Wednesday, March 28, 2012

I'm Invisible

I need to clear my head about Wonder Woman #7. I'm going to divide this up into "facts," "analysis/opinions" and "what I'm gonna do." Because this is an issue that ought to be dealt with as precisely as possible.

A bit of a thing, I'm trying to draw a distinction between the characters owned by DC Comics and what our collective imagination of a race of warrior women is. Amazons (TM) is the trademarked, Amazons is the cultural imaginary.

Okay. Go.


The most current issue of Brian Azzarello and Cliff Chang's Wonder Woman Hephaestus tells Diana that the Amazons (TM) have produced children by seducing sailors and then murdering those sailors after the lustful men had fertilized the women. After they were pregnant, the Amazons (TM) sold the male children to Hephaestus to make weapons.

Whatever the imaginary was for Amazons, it was based in a culture that hated and feared them and so their stories about them would necessarily be bigoted and prejudiced against them.

The Amazons (TM) (as in the trademarked intellectual property of DC Comics, "created" by Marston) are meant to be something empowering for women, according to their creator.


This issue is the first in a multi-issue arc.

Diana is the only female character descending into Hell.

In issue #4, the implication was that the entire population of Paradise Island was turned into goddamned snakes and Wonder Woman's mother was turned into a statue, begging for mercy from Athena.

This issue is the first in a multi-issue arc.


I'd quote Too Busy Thinking About Comics writing about this, but it should be read in its whole. Smart and well thought out. Also, probably right. What he's saying specifically is that Azzarello turned the Amazons (TM) into two of the most pernicious lies about women, not just that they'll seduce good honest men, but also kill them afterwards. Basically: The Amazons (TM) as honey-traps! That's the DCU in 2012! Women as psycho killers!

Worth mentioning, quickly, that men are also psycho killers in Wonder Woman. They're enabling child soldiers in Africa, murdering three women in the first issue and cheating on their wife. If Azzarello's point is also everybody sucks, it's unclear, so far, that he needs to go to the extent of murder rape to make his point.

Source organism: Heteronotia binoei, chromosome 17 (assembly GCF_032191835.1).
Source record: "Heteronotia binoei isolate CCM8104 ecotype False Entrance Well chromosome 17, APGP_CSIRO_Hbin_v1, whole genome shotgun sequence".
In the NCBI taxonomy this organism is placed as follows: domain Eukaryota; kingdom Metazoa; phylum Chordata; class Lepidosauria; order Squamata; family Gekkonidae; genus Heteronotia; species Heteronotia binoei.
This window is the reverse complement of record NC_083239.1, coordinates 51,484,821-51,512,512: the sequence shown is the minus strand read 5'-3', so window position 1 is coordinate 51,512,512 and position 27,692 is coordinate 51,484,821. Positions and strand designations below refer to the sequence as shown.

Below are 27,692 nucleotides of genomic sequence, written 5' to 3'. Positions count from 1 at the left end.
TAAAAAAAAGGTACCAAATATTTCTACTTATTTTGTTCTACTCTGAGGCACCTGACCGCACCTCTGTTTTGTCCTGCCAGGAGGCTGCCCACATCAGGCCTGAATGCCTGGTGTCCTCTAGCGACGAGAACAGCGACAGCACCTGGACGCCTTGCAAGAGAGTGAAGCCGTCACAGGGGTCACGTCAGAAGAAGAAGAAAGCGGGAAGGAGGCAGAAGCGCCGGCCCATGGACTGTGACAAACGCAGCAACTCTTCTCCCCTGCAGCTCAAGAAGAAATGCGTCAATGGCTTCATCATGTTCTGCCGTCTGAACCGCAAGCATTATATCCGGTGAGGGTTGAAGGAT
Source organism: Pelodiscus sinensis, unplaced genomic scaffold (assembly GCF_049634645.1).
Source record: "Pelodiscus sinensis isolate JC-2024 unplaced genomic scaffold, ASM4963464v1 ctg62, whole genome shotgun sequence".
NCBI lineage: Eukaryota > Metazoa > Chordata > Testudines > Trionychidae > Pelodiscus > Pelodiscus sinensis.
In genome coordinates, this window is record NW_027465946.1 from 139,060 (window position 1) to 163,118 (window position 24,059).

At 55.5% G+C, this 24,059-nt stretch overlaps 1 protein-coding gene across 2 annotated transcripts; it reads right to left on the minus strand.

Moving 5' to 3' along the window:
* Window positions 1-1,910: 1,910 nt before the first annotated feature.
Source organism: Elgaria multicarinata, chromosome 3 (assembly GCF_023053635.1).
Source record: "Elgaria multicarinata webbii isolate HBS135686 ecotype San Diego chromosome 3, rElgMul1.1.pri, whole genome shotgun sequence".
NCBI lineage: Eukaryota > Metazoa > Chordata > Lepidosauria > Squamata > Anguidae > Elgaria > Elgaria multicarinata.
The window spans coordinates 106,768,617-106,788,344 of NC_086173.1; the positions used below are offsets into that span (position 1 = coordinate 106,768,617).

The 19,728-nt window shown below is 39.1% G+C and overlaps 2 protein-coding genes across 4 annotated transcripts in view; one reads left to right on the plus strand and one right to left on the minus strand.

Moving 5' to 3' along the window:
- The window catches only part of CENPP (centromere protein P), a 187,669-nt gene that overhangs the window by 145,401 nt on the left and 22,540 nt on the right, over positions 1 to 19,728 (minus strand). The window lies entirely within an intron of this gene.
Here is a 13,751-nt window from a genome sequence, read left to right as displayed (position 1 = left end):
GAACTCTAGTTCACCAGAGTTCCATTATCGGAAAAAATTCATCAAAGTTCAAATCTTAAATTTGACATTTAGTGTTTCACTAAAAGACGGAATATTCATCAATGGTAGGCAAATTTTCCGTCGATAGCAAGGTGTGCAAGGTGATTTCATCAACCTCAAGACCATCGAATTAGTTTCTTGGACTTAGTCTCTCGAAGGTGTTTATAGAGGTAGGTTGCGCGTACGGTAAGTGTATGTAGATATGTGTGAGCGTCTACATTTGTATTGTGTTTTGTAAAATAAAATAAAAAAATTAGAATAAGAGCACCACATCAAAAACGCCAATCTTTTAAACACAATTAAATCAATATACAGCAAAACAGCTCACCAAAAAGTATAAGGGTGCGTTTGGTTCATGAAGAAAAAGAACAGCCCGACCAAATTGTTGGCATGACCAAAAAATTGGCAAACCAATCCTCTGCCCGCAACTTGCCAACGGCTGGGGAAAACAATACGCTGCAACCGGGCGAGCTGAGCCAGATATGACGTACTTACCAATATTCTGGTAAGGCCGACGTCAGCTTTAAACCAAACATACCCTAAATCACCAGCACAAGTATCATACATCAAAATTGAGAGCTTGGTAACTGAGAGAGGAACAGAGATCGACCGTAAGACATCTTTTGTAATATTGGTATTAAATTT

Though, given that the difference in truths learned between issues 2-4 piled uncomfortable revelation on top of uncomfortable revelation, there is value in saying "let's wait till the arc is over."

I hope this is a fake out.

Maybe, by having the Amazons (TM) doing the things that men are known to do throughout history, Azzarello is saying, not subtly, that this happens in the real world, to women and not by them? Hopefully? Probably as unlikely as two waltzing mice, but hope springs eternal.

This topic sucks the air out of my love for comics. I'll passionately talk about them with my friends, I'm a fucking evangelical for the medium, but, just thinking about this storyline too long leaves me angry and exhausted. At bottom, I'm disappointed and I didn't think Azzarello would be the one to disappoint me.

What I'm Gonna Do:

Azzarello has enough good faith stored up with me that I'll finish the arc. 100 Bullets earned him at least that much. When you add Joker and Luthor to that mix, I'll give him another half of a Wonder Woman arc. That good faith is being spent.

To try to wring some good out of this, when I go next week to pick up my comic books, I'll pre-order Kelly Sue DeConnick's Ms. Marvel relaunch. That seems like one of the better ways to signal my support for female heroes that are written by good writers. Yes. And, with next week, hopefully comes the long delayed next issue of Casanova.

This feels apropos, of course, because Casanova's writer, Mr. Matt Fraction, is married to Kelly Sue DeConnick.